Utah's minibottle saga mirrors a similar debate being waged today for removal of enclosures — dubbed "Zion Curtains." Utah lawmakers mandated in 2009 that all new restaurants build enclosures or barriers to keep patrons from seeing the mixing and pouring of alcoholic drinks, but critics say the law confuses diners and out-of-state visitors and makes Utah look strange. Businesses also gripe that the law is unfair and costly for new restaurant owners because establishments that were serving liquor before the law was enacted are exempt from the barrier requirement.

Bye-bye, bottles • By the 1980s, government leaders in many states began to grow weary of minibottles. They were a favorite for underage drinkers and made for a stronger drink than what was recommended by federal health officials, said Ken Wynn, executive director of the Utah Department of Alcoholic Beverage Control (DABC) from 1977 to 2007. In 1985, the U.S. Department of Health officially defined a standard drink as 12 ounces of regular beer, 5 ounces of wine and 1.5 ounces of distilled spirits (80 proof).

Many in Utah thought "the 1.75 ounces [in a minibottle] was too stiff of a drink," said Wynn.

Minibottles were ultimately phased out around 1990, ­when the Utah Legislature mandated metering devices on all bottles in bars and restaurants to ensure that cocktails contained no more than 1 ounce of liquor, a move that labeled Utah as the state with "watered-down" drinks.

While the law later was changed so that cocktails could contain up to 1.5 ounces of a primary liquor — and bartenders can add secondary alcohols, as long as the beverage doesn't exceed 2.5 total ounces of spirits — Utah's weak-drink reputation remains.

"Looking back, I wished we had kept the minibottle," Wynn said. "People deserve a good drink for the money they pay."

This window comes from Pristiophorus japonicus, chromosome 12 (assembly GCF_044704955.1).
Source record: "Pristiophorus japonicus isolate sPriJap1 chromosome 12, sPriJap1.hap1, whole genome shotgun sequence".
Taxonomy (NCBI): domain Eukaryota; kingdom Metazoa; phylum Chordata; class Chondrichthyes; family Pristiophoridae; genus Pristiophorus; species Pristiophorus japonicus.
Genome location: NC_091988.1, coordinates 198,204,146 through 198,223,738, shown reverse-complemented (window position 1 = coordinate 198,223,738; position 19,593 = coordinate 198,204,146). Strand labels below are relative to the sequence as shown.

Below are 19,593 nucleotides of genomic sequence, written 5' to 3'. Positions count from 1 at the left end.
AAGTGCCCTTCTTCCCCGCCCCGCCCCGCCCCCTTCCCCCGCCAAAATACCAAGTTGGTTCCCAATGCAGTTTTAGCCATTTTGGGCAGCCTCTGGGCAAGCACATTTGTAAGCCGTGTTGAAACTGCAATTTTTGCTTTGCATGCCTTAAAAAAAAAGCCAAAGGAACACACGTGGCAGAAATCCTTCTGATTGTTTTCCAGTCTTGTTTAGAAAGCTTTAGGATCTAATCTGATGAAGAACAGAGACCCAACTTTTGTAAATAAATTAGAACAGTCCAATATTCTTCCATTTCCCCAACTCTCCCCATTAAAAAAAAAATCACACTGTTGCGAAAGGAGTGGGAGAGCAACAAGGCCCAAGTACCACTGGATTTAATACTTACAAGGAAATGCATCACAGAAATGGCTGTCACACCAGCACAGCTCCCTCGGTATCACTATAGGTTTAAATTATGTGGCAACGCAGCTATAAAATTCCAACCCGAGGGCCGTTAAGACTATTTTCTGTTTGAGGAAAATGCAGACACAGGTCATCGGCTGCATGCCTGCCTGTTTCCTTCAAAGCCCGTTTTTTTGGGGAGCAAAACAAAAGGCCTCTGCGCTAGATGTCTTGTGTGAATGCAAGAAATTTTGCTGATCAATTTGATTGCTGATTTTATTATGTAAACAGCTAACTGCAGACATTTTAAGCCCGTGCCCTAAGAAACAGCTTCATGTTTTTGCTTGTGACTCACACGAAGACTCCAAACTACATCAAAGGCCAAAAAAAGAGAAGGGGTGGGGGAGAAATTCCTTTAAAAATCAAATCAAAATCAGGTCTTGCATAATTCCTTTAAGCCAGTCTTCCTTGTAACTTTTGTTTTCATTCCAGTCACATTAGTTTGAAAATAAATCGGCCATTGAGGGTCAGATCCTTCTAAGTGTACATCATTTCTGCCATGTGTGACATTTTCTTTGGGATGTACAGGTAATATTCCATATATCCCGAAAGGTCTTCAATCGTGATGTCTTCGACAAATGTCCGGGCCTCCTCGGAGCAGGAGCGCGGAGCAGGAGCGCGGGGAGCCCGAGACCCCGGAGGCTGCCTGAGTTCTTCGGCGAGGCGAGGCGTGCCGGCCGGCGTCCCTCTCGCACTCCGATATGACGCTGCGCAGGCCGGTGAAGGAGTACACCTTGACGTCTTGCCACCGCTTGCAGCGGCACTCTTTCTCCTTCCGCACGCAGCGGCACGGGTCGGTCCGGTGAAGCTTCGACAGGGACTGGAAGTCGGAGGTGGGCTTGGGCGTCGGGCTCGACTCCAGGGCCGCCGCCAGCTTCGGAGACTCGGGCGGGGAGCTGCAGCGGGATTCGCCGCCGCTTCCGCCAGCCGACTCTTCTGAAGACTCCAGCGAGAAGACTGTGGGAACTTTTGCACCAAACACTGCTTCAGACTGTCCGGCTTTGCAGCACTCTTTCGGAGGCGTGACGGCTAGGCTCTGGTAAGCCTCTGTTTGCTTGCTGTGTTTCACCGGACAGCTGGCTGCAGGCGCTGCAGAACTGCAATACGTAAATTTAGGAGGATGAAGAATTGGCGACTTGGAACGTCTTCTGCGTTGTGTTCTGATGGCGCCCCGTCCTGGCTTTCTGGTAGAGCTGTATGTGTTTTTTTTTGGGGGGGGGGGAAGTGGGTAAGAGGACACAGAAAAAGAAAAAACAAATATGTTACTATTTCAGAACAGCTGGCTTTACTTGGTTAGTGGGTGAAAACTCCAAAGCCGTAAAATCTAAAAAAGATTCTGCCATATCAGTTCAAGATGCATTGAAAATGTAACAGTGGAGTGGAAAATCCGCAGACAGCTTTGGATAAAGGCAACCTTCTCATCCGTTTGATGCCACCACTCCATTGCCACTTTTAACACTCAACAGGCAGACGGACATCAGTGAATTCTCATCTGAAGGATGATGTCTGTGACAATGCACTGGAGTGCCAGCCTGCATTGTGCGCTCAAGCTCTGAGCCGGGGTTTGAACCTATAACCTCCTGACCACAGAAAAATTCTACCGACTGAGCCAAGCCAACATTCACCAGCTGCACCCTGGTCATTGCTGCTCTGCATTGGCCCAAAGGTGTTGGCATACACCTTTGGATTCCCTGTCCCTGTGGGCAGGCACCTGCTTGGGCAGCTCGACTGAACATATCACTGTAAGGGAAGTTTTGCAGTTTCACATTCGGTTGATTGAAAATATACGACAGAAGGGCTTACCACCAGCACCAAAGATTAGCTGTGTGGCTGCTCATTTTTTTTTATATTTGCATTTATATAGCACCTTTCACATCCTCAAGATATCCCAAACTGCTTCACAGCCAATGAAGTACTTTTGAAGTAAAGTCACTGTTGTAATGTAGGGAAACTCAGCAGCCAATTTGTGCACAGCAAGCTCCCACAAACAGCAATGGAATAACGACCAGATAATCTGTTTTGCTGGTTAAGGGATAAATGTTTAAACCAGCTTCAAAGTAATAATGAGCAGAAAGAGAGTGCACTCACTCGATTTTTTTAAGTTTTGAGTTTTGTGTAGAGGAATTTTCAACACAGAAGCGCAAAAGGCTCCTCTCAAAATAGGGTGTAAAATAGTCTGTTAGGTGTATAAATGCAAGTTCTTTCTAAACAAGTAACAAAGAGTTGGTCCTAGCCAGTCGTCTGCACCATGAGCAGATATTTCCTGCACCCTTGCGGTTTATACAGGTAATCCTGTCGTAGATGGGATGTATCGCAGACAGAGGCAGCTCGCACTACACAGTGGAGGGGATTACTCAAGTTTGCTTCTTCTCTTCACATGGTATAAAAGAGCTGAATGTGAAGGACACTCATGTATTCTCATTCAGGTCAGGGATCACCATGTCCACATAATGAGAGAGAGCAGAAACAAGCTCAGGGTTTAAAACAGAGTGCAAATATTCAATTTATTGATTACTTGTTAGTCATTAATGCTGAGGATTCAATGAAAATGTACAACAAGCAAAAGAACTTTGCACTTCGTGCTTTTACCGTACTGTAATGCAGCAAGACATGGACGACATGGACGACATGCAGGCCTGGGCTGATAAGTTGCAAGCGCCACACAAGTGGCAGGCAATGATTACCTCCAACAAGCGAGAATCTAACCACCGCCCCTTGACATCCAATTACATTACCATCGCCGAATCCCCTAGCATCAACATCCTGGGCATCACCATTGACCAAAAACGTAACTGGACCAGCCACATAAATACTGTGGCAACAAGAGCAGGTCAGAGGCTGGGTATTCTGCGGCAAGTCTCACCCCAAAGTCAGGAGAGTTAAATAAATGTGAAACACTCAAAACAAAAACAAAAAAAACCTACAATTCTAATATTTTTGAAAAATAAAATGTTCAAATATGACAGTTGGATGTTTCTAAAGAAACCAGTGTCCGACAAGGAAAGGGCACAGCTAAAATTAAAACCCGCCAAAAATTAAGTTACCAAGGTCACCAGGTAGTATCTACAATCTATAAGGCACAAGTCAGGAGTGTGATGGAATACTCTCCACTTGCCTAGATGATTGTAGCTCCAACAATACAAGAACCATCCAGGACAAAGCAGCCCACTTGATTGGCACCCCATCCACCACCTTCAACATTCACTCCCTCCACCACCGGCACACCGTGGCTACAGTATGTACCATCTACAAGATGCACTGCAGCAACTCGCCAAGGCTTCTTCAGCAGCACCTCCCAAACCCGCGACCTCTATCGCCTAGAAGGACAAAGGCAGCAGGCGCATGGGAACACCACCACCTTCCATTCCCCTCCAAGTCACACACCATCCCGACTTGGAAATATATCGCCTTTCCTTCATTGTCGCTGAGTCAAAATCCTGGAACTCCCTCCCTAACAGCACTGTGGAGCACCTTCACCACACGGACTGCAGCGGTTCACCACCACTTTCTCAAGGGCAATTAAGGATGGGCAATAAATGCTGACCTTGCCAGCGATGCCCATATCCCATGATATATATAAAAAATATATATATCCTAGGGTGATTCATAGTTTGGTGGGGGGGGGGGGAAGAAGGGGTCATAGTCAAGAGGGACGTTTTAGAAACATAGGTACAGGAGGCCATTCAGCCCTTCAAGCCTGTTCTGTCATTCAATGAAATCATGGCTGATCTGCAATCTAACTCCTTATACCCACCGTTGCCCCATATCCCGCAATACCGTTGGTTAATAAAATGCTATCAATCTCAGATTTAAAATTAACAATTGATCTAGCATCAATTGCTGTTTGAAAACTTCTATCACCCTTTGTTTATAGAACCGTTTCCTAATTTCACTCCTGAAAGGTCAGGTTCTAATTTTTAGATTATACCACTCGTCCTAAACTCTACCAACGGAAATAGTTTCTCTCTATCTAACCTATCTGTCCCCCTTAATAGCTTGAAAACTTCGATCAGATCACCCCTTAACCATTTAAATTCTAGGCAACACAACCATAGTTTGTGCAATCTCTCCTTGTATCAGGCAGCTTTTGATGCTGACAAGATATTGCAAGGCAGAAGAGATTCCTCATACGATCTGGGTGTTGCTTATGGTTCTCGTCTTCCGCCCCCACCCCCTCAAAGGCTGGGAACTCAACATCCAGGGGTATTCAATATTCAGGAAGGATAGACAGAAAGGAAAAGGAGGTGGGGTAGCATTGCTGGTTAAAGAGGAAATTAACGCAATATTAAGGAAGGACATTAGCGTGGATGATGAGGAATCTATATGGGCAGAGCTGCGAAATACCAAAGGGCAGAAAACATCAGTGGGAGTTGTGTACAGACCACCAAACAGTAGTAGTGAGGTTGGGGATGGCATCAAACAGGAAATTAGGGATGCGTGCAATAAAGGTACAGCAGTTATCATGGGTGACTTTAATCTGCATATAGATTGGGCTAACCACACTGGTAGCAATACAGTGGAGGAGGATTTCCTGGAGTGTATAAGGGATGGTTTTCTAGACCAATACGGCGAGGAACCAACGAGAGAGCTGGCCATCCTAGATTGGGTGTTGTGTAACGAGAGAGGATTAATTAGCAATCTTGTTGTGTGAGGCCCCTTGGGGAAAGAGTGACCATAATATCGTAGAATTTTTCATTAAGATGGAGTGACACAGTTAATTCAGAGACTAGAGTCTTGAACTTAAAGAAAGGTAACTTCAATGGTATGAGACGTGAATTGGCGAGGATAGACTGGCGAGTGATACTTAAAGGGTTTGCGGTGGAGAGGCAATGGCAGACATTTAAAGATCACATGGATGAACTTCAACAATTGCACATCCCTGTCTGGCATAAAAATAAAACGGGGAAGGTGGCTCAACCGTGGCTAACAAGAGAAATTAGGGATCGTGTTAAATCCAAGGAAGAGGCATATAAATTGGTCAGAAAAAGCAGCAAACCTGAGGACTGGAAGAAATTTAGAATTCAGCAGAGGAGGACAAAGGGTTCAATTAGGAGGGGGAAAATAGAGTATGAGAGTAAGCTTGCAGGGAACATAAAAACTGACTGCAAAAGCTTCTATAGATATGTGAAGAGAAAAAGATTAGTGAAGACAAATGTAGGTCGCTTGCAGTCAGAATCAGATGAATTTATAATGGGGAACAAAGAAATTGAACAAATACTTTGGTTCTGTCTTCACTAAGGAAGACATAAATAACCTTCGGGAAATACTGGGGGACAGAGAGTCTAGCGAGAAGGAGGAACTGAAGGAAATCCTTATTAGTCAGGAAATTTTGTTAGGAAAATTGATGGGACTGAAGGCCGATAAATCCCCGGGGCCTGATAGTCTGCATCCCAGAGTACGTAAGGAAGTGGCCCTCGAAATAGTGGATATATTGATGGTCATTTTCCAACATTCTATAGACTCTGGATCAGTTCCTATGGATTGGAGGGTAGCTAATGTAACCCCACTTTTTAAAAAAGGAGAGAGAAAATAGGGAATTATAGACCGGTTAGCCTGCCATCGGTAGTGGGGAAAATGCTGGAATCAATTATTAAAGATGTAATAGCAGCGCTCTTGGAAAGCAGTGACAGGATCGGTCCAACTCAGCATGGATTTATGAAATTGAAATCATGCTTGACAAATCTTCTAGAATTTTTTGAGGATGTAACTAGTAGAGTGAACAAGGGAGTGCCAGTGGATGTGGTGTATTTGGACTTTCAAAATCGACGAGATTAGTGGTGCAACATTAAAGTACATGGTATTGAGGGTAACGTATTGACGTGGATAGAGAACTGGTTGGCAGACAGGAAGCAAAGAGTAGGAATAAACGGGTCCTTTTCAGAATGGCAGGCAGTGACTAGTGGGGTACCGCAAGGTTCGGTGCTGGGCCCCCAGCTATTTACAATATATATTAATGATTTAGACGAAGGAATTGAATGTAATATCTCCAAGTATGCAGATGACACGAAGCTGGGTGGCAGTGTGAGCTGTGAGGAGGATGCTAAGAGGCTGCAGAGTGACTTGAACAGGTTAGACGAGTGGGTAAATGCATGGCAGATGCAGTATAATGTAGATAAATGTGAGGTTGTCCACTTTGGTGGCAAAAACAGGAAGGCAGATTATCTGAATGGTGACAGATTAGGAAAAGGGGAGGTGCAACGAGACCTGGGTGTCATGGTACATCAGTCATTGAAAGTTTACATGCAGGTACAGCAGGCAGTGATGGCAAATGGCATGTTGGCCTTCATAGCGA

Arkansas is the only other state to have such a strict ban on these diminutive bottles.

Today, it's nearly impossible to find a minibottle in Utah.

Under state law, bottles smaller than 200 milliliters are prohibited unless authorized by the state liquor commission. There are two exceptions: Airlines can use minibottles on flights, and hotels are allowed to sell them through room service.

Minibottles were first used in liquor packaging as early as 1890s, said Charles MacLean, a distilled-spirits expert and author of "Scotch Whisky: A Liquid History."

"They were certainly around in the 1930s," he said in an email from his home in Scotland. "The earliest one I know of was a Glen Grant 1900."

Initially, the small liquor bottles — which were used by sales reps to promote a spirit — were called watch glasses, because they were about the size and shape of a fob-watch. Through the years, the bottles evolved and became miniature replicas of whiskey bottles.

"The first minis were released for the U.S. market, as part of the promotional drive following repeal of Prohibition in 1933," MacLean wrote. "The Glenlivet issued some about 1936 on Pullman trains."

In recent years, distillers have returned to making minibottles for marketing purposes and to test new products, said Steve Schmidt, with the National Alcohol Beverage Control Association. "You might find them attached to the neck of a larger bottle, encouraging consumers to try a new flavor."

Don't expect to find them in Utah anytime soon, though.

Last year, Jay Yahne, owner of Layton's Hive Winery, which specializes in fruit wines, asked the DABC's liquor commission to allow him to package a small amount of his newest creation — a black cherry brandy — in minibottles so customers could taste the product before making a purchase.

The commission said the minibottle issue would need to be determined by the Utah Legislature — a group generally reluctant to tweak liquor laws.